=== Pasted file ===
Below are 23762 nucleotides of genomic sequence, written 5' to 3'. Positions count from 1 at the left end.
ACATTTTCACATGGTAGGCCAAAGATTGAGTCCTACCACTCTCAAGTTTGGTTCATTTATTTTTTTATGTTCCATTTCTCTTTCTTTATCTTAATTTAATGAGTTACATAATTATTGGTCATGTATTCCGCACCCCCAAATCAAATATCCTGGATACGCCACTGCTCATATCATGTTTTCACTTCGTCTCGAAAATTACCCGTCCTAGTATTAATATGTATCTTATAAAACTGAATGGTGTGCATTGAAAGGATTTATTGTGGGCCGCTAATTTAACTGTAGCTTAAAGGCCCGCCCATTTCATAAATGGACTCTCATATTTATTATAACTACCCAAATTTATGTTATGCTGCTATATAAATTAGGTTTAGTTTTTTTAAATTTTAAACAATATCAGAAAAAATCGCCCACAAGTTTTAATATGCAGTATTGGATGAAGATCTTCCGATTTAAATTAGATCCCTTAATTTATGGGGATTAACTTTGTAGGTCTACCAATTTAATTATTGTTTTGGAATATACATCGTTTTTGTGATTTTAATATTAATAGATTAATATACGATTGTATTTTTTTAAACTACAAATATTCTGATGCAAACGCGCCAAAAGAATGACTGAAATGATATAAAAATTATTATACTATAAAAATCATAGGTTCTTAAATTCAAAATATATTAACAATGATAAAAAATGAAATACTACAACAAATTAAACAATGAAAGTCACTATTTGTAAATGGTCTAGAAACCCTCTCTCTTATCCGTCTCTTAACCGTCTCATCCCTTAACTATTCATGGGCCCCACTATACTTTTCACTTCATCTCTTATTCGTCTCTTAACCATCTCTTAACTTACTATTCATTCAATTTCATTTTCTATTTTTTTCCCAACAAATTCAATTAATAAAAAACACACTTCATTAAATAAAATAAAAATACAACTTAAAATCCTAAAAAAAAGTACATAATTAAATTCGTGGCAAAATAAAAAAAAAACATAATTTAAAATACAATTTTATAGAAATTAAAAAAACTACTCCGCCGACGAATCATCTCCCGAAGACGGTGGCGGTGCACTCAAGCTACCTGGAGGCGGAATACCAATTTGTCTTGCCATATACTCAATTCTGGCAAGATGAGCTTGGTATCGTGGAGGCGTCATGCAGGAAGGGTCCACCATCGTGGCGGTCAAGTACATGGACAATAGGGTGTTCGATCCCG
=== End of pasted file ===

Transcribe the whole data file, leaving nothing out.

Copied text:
Below are 23762 nucleotides of genomic sequence, written 5' to 3'. Positions count from 1 at the left end.
ACATTTTCACATGGTAGGCCAAAGATTGAGTCCTACCACTCTCAAGTTTGGTTCATTTATTTTTTTATGTTCCATTTCTCTTTCTTTATCTTAATTTAATGAGTTACATAATTATTGGTCATGTATTCCGCACCCCCAAATCAAATATCCTGGATACGCCACTGCTCATATCATGTTTTCACTTCGTCTCGAAAATTACCCGTCCTAGTATTAATATGTATCTTATAAAACTGAATGGTGTGCATTGAAAGGATTTATTGTGGGCCGCTAATTTAACTGTAGCTTAAAGGCCCGCCCATTTCATAAATGGACTCTCATATTTATTATAACTACCCAAATTTATGTTATGCTGCTATATAAATTAGGTTTAGTTTTTTTAAATTTTAAACAATATCAGAAAAAATCGCCCACAAGTTTTAATATGCAGTATTGGATGAAGATCTTCCGATTTAAATTAGATCCCTTAATTTATGGGGATTAACTTTGTAGGTCTACCAATTTAATTATTGTTTTGGAATATACATCGTTTTTGTGATTTTAATATTAATAGATTAATATACGATTGTATTTTTTTAAACTACAAATATTCTGATGCAAACGCGCCAAAAGAATGACTGAAATGATATAAAAATTATTATACTATAAAAATCATAGGTTCTTAAATTCAAAATATATTAACAATGATAAAAAATGAAATACTACAACAAATTAAACAATGAAAGTCACTATTTGTAAATGGTCTAGAAACCCTCTCTCTTATCCGTCTCTTAACCGTCTCATCCCTTAACTATTCATGGGCCCCACTATACTTTTCACTTCATCTCTTATTCGTCTCTTAACCATCTCTTAACTTACTATTCATTCAATTTCATTTTCTATTTTTTTCCCAACAAATTCAATTAATAAAAAACACACTTCATTAAATAAAATAAAAATACAACTTAAAATCCTAAAAAAAAGTACATAATTAAATTCGTGGCAAAATAAAAAAAAAACATAATTTAAAATACAATTTTATAGAAATTAAAAAAACTACTCCGCCGACGAATCATCTCCCGAAGACGGTGGCGGTGCACTCAAGCTACCTGGAGGCGGAATACCAATTTGTCTTGCCATATACTCAATTCTGGCAAGATGAGCTTGGTATCGTGGAGGCGTCATGCAGGAAGGGTCCACCATCGTGGCGGTCAAGTACATGGACAATAGGGTGTTCGATCCCG